The Conspiracy of 1741, New York City, New York – Also known as the Slave Insurrection of 1741, this plot by slaves and poor whites to revolt and level New York City with a series of fires. During the court cases, the prosecution kept changing the grounds of the accusation, ending with linking the insurrection by Spaniards and other Catholics. In the end, 34 people were hanged, 30 of whom were black men and two white women, and 13 black men were burnt at the stake. The bodies of two supposed ringleaders, Caesar, a slave, and John Hughson, a white cobbler and tavern keeper, were displayed and left to rot in public. Another 84 men and women faced transportation to the brutal conditions of Caribbean slavery, while seven white men were pardoned on condition of entering permanent exile from New York.

Mary Barrett Dyer

Mary Barrett Dyer

Mary Barrett Dyer, Boston, Massachusetts (1659 and 1660) – On a spiritual quest, Mary Dyer traveled to Boston, Massachusetts, to Portsmouth and Newport, Rhode Island, and to the northwest coast of England, where she became an ardent member of a new religion — a Quaker, or a member of the Society of Friends as they were more formally known. Mary returned to America as a Quaker missionary, determined to spread the good news. Her missionary zeal would ultimately take her to the gallows in Puritan Boston and make her the first and only woman to be executed in America because of her religious beliefs.

Leo Frank, Atlanta, Georgia (1913) – The Jewish American businessman is placed on trial for the rape and murder of 13-year-old factory worker Mary Phagan. The trial was primarily based on the testimony of a janitor who was held in seclusion by order of the Solicitor General, Hugh M. Dorsey, six weeks prior. Doubts about Frank’s guilt swirl in the press.

Charles Guiteau, Washington, D.C. (1881) – President James Garfield’s assassin went on trial for his murder and was one of the first high-profile insanity cases in the United States. Guiteau acted bizarrely throughout the trial, cursing and insulting the judge, giving his testimony in epic poems, and soliciting legal advice from spectators in the courtroom.

Haymarket Riot and Trial, Chicago, Illinois (1886) – Headlines in Chicago newspapers cry out for vengeance against mostly immigrant workers believed to have inspired the riot that followed a bombing during a labor demonstration. In response, police, without a warrant, round up and arrest known socialists and anarchists. A Chicago grand jury indicts twelve people in connection with the riot, while the actual bomber remains a mystery.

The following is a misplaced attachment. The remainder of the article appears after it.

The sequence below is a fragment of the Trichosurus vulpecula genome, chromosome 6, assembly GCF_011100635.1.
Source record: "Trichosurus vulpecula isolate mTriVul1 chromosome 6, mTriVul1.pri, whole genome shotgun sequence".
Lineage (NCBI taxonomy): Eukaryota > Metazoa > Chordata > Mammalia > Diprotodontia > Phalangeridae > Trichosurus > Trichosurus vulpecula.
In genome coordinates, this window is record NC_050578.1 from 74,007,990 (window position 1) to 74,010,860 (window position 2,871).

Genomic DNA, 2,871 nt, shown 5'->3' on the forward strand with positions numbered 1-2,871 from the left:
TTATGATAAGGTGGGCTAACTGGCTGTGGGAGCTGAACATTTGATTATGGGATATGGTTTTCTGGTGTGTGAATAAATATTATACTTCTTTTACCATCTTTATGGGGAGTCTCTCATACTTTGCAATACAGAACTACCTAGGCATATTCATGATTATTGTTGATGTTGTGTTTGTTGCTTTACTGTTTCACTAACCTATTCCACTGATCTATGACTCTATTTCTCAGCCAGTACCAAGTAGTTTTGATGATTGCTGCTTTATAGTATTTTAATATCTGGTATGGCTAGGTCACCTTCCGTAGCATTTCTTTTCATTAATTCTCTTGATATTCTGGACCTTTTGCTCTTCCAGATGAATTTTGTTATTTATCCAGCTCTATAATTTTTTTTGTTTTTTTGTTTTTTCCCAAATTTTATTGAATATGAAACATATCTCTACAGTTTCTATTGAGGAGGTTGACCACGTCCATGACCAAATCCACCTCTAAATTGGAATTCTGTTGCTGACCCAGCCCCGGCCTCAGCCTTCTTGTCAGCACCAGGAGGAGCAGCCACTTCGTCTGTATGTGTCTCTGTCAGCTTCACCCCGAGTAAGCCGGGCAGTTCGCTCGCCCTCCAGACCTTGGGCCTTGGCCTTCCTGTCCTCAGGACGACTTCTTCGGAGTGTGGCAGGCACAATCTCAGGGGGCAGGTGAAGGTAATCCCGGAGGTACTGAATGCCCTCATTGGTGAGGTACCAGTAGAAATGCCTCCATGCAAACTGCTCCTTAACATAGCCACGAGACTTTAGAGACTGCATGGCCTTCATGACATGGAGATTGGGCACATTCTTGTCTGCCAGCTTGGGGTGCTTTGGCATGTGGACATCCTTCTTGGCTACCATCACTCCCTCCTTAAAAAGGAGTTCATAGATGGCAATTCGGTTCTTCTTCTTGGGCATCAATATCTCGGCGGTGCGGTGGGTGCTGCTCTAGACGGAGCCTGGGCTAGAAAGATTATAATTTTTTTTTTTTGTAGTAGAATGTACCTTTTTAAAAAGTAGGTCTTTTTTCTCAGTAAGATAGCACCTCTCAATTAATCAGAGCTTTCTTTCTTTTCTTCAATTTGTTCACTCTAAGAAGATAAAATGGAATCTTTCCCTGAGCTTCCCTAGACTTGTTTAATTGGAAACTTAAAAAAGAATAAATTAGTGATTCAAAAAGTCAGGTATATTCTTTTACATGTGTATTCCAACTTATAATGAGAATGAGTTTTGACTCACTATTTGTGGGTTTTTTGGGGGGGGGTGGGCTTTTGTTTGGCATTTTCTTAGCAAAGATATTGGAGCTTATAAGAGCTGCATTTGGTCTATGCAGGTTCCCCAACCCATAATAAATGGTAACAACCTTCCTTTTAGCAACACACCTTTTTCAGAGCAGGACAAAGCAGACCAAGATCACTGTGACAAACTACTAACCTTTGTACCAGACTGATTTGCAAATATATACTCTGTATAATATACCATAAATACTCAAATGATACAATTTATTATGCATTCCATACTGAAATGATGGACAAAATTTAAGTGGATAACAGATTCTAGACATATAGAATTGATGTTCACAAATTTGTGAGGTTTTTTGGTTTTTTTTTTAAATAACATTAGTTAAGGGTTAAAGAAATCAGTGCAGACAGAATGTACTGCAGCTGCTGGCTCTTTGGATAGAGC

“Big Bill” Haywood, Boise, Idaho (1907) – The war between the Western Federation of Miners and the Western Mine Owners’ Association in Idaho came to a climax when radical labor leader “Big Bill” Haywood was prosecuted for ordering the assassination of governor Frank Steunenberg. The trial exposed years of union violence and mine owners’ intimidation and corruption. Famed defense attorney Clarence Darrow argued on Haywood’s behalf.

Anne Hutchinson, Boston, Massachusetts (1637) – Anne Marbury Hutchinson was a Puritan spiritual advisor, religious reformer, and important participant in the Antinomian Controversy, which shook the infant Massachusetts Bay Colony from 1636 to 1638. Her strong religious convictions were at odds with the established Puritan clergy in Boston. Her popularity and charisma helped create a theological division that threatened the Puritan religious community in New England. She was eventually tried, convicted, and then banished from the colony with many of her supporters.

Nathan Leopold (left) and his lover Richard Loeb.

Nathan Leopold (left) and his lover Richard Loeb.

Leopold & Loeb Trial, Chicago, Illinois (1924) – The murder trial of two elitist college students who decided to commit the “perfect crime” shocks the nation as details emerge about how they kidnapped and murdered Bobby Franks, a 14-year-old boy. Defense attorney Clarence Darrow delivers a 12-hour-long plea to save his clients from the gallows.

Lincoln Assassination Conspirators, Washington, D.C. (1865) – President Andrew Johnson insisted on trying the eight conspirators before a nine-member military tribunal. The defendants were allowed to have lawyers and witnesses but were not allowed to testify themselves.

Lindbergh Baby Kidnapping Trial, Flemington, New Jersey (1935) – After a two-year investigation, German immigrant Bruno Hauptmann is arrested for the kidnapping and murder of the 20-month-old son of famed aviator Charles Lindbergh. The circumstantial case against Hauptmann lasted five weeks, and a parade of witnesses testified at the trial, including dramatic testimony from Lindbergh.

Mountain Meadows Massacre, Utah Territory (1875-1876) – In 1857, a Mormon militia murdered 120 Arkansas emigrants passing through Utah on their way to California. Eighteen years later, a series of published stories challenging Brigham Young’s response to the massacre led to renewed public interest. Still, only one man, John D. Lee, was prosecuted for the mass killings.

O.K. Corral Gunfight, Tombstone, Arizona by Carol Highsmith.